A federal lawsuit alleging monopolistic behavior by Simon Property Group Inc. likely will proceed to trial after a federal judge in South Bend denied a motion by the Indianapolis-based mall giant to dismiss the 3-year-old case.
The ruling by Jon E. DeGuilio handed a rare victory to a Simon rival, in this case an entity controlled by South Bend-based Holladay Properties Inc. that claims Simon used anticompetitive tactics to poach retailers interested in Holladay’s Heritage Square lifestyle development. Simon saw the project as a threat to a lifestyle component it was adding to its own University Park Mall.
The ruling—which allows Holladay to proceed with a complaint under the Sherman Antitrust Act—paints a vivid picture of what it’s like to compete with Simon when the mall giant flexes its muscles.
The judge issued the ruling in March, but it remained under seal as Simon appealed. The court unsealed the ruling last month.
Using its leverage as the owner of many of the nation’s top malls and outlet centers, Simon in 2007 threatened to “kill” lease deals for Ann Taylor Loft in other cities if the retailer didn’t take Simon space at University Park, the judge notes in his ruling, which summarizes an amended complaint by Holladay that remains under seal.
When that didn’t work: “Simon’s CEO decided to ‘go nuclear’ and remind Ann Taylor of the fact they were ‘in the process of proceeding with documentation for almost 50 renewals and over 25 new factory and full-price stores.’”
Ann Taylor Loft ultimately abandoned a signed lease for a new store at Heritage Square and instead took space in the Simon-owned University Park. The suit claims Simon also pressured retailers Lane Bryant and J. Jill, both of which opened in University Park.
“This is a house of cards,” an unnamed Simon executive wrote in an email quoted in the ruling, describing the potential loss of tenants to the rival project. “If Loft starts construction (they have already picked up a building permit), so will Coldwater and the whole streetscape falls apart. Stick a fork in it because it will be done. We need to do whatever we need to do to keep Loft from starting construction and find Coldwater a place to open this year. If we do, our Village will be a homerun. If not, R.I.P.”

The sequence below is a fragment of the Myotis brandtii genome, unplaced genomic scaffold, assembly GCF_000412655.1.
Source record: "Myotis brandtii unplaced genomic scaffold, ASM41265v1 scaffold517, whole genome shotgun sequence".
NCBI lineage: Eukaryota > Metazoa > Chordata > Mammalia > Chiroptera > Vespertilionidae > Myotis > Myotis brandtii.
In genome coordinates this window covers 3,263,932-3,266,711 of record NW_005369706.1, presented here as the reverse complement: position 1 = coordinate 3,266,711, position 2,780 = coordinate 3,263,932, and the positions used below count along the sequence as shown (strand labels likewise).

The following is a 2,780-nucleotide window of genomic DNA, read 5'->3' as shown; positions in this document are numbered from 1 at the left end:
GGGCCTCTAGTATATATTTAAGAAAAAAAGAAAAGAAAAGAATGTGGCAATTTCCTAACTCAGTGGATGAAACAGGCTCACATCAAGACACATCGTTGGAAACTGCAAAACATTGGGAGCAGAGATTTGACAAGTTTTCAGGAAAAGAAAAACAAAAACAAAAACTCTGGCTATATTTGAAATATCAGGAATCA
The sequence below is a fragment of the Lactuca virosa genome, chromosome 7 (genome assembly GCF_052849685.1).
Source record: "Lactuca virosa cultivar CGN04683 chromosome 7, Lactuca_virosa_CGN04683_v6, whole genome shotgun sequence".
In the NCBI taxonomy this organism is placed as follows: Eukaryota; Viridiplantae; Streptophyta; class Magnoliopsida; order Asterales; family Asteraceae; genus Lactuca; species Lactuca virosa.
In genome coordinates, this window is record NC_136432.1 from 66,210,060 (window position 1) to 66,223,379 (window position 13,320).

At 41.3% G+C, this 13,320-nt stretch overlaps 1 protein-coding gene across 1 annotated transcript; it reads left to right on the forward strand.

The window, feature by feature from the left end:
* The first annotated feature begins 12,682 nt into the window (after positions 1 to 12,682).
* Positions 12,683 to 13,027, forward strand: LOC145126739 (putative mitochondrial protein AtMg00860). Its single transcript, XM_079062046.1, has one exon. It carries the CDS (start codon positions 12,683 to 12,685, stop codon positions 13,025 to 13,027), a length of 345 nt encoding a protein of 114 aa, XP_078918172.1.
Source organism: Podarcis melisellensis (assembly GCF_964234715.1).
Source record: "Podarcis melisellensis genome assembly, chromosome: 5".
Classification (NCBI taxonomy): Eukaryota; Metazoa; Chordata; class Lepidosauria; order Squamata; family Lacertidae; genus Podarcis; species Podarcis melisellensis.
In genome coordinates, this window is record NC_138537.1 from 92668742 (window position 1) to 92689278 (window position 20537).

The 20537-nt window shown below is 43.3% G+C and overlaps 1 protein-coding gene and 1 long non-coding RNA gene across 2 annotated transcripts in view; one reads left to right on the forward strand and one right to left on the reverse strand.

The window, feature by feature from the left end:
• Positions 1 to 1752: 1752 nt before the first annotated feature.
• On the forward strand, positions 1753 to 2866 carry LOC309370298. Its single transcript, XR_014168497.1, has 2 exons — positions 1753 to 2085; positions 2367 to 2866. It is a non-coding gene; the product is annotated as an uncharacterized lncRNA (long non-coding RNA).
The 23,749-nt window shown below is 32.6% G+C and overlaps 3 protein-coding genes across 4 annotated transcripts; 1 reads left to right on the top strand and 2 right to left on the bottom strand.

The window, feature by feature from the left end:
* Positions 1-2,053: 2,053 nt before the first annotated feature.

The ruling wasn’t a complete victory for Holladay’s Gumwood HP Shopping Partners. The judge did not allow Gumwood to pursue a legal claim based on “exclusive dealing”—since there’s no evidence Simon sought to forbid its retailer partners from doing business with any other real estate firms.
But the judge found support for a claim of unlawful restraint of trade via “tying”—which amounts to forcing a buyer to take one product under threat of losing another.
“The court concludes that not only has Gumwood alleged conduct that could independently constitute an unreasonable restraint of trade in violation of Section 1 of the Sherman Act, but that it has also alleged that Simon acquired or maintained monopoly power by means of that restraint of trade,” DeGuilio wrote.
Simon argued for dismissal on the grounds Holladay failed to allege any antitrust violation: In other words, “conduct that has no legitimate business purpose, sacrifices short-term profits, and makes sense only because it eliminates competition.”
The company argues it was simply competing vigorously in a frenzied race for retail tenants. Simon noted that Heritage Square managed to win at least four of the most-sought-after tenants for lifestyle centers: White House Black Market, Coldwater Creek, Eddie Bauer and Aveda.
Simon plans to “vigorously defend” itself against the remaining allegations, company officials said in a statement to IBJ.
“Michiana is an intensely competitive retail environment,” the statement said. “We accept that reality and compete in that environment in order to serve the interests of our customers and retailer tenants.”
Fighting a giant
It hasn’t been easy going up against a company with Simon’s resources, and it won’t get any easier, admits Henry J. Price, an attorney for Holladay and partner in Indianapolis-based Price Waicukauski & Riley LLC.